G.K. Chesterton

Chesterton was a British author creator of father Brown a fictional Roman Catholic priest and amateur detective of Chesterton's short stories.  Known as the "prince of paradox", Chesterton is supposed to have handled episodes of writer's block by firing arrows from his window into the garden.  From the Father Brown series, here's an excerpt from "The Secret Garden:" 

“The garden was large and elaborate, and there were many exits from the house into the garden. But there was no exit from the garden into the world outside; all round it ran a tall, smooth, unscalable wall with special spikes at the top; no bad garden, perhaps, for a man to reflect in whom some hundred criminals had sworn to kill”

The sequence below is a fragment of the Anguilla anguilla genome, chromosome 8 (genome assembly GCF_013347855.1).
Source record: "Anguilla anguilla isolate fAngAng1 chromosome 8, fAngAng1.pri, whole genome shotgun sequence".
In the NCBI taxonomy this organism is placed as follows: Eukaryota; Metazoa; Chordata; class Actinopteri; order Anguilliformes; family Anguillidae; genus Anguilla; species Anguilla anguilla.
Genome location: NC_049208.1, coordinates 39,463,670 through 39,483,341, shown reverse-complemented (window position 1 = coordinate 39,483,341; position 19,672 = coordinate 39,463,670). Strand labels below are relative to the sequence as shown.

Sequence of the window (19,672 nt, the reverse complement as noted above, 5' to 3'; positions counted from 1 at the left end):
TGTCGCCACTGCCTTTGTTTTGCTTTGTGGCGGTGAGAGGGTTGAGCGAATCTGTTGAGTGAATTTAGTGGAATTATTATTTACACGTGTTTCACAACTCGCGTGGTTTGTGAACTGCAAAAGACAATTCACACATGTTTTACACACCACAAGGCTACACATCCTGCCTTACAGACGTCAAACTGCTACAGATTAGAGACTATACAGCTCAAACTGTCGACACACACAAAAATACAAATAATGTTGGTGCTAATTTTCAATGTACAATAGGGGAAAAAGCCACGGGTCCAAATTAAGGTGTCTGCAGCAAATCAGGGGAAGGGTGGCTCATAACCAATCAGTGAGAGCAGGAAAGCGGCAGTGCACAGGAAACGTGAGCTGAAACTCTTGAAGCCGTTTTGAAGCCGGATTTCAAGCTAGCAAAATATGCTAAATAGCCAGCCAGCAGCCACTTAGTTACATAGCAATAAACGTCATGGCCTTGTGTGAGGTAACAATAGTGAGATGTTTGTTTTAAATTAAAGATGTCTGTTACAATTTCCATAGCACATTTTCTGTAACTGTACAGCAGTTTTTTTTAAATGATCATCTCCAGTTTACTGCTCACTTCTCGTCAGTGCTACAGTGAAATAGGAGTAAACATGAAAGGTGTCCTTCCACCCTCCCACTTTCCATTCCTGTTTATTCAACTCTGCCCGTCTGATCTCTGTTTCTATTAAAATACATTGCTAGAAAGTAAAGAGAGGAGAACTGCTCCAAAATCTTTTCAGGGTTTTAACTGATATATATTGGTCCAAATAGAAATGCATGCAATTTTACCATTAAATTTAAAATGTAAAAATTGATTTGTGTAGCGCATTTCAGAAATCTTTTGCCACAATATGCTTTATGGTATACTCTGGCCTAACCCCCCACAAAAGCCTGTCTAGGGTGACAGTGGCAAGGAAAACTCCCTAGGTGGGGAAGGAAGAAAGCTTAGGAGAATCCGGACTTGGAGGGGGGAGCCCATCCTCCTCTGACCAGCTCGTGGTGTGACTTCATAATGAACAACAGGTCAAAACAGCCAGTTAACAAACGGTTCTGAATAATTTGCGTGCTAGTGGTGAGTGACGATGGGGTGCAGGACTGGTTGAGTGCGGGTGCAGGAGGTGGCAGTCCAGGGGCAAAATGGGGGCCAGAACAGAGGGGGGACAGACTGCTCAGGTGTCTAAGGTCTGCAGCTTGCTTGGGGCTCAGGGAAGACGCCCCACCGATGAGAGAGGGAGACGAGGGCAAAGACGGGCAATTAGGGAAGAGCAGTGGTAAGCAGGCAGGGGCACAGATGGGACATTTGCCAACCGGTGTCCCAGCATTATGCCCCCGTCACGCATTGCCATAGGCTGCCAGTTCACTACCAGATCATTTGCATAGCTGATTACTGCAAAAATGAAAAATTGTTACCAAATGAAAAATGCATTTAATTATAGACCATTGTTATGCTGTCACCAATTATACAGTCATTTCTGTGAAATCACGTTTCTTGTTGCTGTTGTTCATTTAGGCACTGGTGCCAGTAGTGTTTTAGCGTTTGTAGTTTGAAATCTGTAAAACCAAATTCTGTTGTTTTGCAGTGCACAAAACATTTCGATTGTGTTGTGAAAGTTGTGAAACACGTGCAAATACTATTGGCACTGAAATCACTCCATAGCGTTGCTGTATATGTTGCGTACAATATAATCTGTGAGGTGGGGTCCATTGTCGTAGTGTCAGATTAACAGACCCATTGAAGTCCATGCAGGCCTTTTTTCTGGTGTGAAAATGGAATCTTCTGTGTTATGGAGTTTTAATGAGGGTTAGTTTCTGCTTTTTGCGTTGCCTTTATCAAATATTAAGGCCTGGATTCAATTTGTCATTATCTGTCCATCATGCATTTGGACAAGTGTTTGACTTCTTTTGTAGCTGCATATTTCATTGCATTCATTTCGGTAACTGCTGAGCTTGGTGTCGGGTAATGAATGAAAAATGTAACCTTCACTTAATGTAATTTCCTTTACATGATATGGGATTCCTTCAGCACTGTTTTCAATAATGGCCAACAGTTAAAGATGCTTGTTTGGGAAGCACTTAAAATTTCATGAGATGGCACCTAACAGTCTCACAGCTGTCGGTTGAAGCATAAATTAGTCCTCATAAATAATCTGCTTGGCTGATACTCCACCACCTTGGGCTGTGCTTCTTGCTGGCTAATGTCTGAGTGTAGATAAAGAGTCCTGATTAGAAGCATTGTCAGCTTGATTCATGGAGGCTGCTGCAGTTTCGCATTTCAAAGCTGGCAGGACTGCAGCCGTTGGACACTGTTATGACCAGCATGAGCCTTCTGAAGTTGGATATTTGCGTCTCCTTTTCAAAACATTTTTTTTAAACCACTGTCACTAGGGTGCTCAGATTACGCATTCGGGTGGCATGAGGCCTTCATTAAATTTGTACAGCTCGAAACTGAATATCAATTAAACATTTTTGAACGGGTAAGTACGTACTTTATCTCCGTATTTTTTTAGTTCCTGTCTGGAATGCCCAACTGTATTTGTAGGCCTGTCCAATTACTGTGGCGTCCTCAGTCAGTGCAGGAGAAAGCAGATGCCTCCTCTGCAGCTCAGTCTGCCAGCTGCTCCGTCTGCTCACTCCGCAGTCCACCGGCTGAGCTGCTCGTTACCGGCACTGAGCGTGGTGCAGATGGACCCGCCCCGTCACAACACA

Here's a bit of philosophy from Chesterton:  

"When your father told you, walking about the garden, that bees stung or that roses smell sweet, he did not talk of taking the best out of his philosophy. When the bees stung you, you did not call it an entertaining coincidence; when the rose smell sweet you did not say, 'My father is a rude barbaric symbol enshrining (perhaps unconsciously) the deep delicate truth that flowers smell.' No, you believed your father because you had found him to be a living fountain of facts, a thing that really knew more than you; a thing that would tell you to truth to-morrow as well as to-day."  


As featured on
The Daily Gardener podcast:

Words inspired by the garden are the sweetest, most beautiful words of all.
Gilbert Keith Chesterton
Gilbert Keith Chesterton